When the FedEx package arrived from California, its contents were so small as to be invisible. One of the British scientists, a mathematician, worried they’d been sent empty test tubes. His colleague, a molecular biologist, corrected him, turning a vial upside down, tilting it in the light. There, in the bottom, like a thimbleful of dust, were the data: tiny strands of DNA.
Stored in their paired nucleotides were five files, 739 kilobytes of information: a color photograph of the European Bioinformatics Institute, where the researchers worked; an MP3 excerpt of Dr. King’s “I Have a Dream” speech; the complete text of Shakespeare’s 154 sonnets; a PDF of Watson and Crick’s seminal paper describing the double-helix; and a copy of the cipher used to encode the data.
Now, the biologists had to stitch the photo, the speech, and the sonnets back together again. “We sequenced the DNA, we read the sequences, we decoded the information in them,” said Nick Goldman, a geneticist at the U.K.-based EBI. “And indeed it had worked!”
Though it took two weeks and thousands of dollars to sequence all the base pairs, Goldman’s biological “hard drive” revealed its contents almost flawlessly. The strands didn’t hold much data—a tenth as much as an everyday CD-ROM—but the experiment proved that the technique worked. And it could scale massively.
“DNA is a very, very dense piece of information storage,” said Ewan Birney, a member of the EBI team. “It’s very light. It’s very small. The coding scheme that we used would work to a zetabyte level”—a billion gigabytes, or half the total data being stored by all the world’s companies today.
Goldman and Birnery dreamed up the helix-as-hard-drive idea, which appears this week in Nature, over a pint in a Hamburg pub. They were discussing better ways of storing the data their institute collects than magnetic tapes (which degrade) and hard disks (which hog electricity and require constant upkeep). “This is a very real problem at the EBI, because the databases we have to look after are growing exponentially but, sadly, our budgets aren’t,” Goldman said.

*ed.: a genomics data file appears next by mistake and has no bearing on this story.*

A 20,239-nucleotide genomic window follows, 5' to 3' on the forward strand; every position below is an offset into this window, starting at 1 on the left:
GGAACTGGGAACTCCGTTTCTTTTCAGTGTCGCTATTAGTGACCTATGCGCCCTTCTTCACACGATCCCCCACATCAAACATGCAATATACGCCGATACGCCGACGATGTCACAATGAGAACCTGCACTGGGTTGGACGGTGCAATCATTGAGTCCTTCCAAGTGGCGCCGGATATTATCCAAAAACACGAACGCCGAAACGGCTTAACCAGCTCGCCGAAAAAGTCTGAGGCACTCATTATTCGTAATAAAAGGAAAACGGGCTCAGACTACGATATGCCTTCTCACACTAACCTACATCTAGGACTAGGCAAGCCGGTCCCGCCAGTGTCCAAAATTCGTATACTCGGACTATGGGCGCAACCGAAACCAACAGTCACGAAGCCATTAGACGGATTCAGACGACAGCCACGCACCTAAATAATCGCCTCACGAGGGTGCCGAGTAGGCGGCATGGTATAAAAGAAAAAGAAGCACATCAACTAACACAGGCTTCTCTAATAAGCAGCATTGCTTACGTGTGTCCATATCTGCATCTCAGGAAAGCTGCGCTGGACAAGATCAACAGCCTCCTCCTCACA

Nature, they realized, worked out a simple, compact way of storing information more than three billion years ago. “So over a second beer, we started to write on napkins and sketch out some details of how that might be made to work.”
Goldman and Birney used a cipher to convert bytes (0s and 1s) into nucleotides (Gs, Cs, As, and Ts), with redundancies to minimize the risk of error during synthesis and sequencing. Agilent Technologies, in Santa Clara, California, created the strands and mailed them in a plain cardboard box back to Europe. The biologists discarded the strands with transcription errors and reconstructed the original files. Every sonnet was still there.
Birney admits that the technology is still “breathtakingly expensive.” (Agilent donated its services, worth tens of thousands of dollars alone.) But the costs are entirely up-front. “One of the great properties of DNA is that you don’t need any electricity to store it,” he said. “If you keep it cold, dry, and dark, DNA lasts for a very long time. And we know that because we routinely sequence woolly mammoths’ DNA.”
While the Nature trial was more proof-of-concept than proof-of-marketability, in the paper, Birney and Goldman explore the “switchover point” at which synthesizing DNA makes more economic sense than storing reams of magnetic tape or running a server farm.
At current costs, that timeline is six hundred to 5,000 years. (Birney jokes that, if only early molecular biologists had encoded the Library of Alexandria and buried the strands in a cave in Finland, none of that ancient knowledge would now be lost.) To reach a more realistic switchover point—say, 50 years—the cost of DNA synthesis would need to come down by a factor of 100.
Birney notes that we’ve seen such a reduction in the last decade alone. “Anything that you want to store, we could store. Really the only limit for this is the expense of doing the synthesis, and we believe that will come down in the future.” Given that most of us can remember saving files, not too long ago, on 3.5-inch “floppy” disks, that future’s not difficult to imagine.
For now, “the cloud” is the future of data storage. Can “the helix” be far behind?